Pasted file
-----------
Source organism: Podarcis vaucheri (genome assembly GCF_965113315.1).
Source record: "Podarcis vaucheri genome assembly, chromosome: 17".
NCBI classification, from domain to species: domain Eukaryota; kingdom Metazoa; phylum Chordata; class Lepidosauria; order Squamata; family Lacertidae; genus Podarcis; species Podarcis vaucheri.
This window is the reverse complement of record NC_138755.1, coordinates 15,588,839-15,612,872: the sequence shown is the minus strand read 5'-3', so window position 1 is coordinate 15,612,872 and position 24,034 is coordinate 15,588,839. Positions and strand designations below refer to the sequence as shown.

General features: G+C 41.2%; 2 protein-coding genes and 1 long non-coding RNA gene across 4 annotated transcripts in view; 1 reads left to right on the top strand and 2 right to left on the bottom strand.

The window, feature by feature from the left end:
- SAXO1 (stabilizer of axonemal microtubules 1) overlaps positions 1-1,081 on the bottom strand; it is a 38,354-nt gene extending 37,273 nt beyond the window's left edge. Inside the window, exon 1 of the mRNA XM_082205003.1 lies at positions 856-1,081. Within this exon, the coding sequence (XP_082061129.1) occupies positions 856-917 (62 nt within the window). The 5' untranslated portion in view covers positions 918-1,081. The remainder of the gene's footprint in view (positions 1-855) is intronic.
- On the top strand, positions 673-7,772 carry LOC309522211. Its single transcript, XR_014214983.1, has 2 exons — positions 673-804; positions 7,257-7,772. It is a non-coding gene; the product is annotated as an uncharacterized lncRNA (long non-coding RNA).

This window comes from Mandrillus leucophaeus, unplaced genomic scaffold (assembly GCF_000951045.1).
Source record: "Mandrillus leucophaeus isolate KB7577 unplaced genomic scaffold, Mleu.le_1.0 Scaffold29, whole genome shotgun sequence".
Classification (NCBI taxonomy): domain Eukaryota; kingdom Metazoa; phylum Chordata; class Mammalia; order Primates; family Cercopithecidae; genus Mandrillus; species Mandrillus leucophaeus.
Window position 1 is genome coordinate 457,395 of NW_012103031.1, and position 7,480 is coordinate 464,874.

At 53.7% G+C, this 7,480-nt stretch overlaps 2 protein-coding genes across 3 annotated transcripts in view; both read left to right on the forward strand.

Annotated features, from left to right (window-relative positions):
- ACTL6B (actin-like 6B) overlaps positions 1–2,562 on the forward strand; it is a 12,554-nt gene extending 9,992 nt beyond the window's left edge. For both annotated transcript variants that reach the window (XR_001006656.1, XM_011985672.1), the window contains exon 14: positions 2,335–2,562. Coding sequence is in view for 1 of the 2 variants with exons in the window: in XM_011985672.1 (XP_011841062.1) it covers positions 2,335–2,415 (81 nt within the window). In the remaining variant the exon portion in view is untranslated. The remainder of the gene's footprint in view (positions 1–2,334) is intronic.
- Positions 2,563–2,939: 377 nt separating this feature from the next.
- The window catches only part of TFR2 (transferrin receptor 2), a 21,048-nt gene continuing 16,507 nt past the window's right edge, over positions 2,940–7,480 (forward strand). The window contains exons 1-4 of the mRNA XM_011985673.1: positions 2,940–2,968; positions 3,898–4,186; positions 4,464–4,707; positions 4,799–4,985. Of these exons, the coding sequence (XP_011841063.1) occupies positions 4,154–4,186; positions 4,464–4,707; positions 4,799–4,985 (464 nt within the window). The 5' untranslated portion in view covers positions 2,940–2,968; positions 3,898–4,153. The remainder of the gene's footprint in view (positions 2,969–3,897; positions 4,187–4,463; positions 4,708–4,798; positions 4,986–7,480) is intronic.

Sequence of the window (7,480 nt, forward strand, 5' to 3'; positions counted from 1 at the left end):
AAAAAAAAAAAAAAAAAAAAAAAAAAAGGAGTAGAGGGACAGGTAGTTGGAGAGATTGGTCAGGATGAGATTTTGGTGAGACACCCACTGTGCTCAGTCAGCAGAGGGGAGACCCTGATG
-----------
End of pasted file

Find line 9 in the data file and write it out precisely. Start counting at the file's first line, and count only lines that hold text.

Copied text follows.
This window comes from Mandrillus leucophaeus, unplaced genomic scaffold (assembly GCF_000951045.1).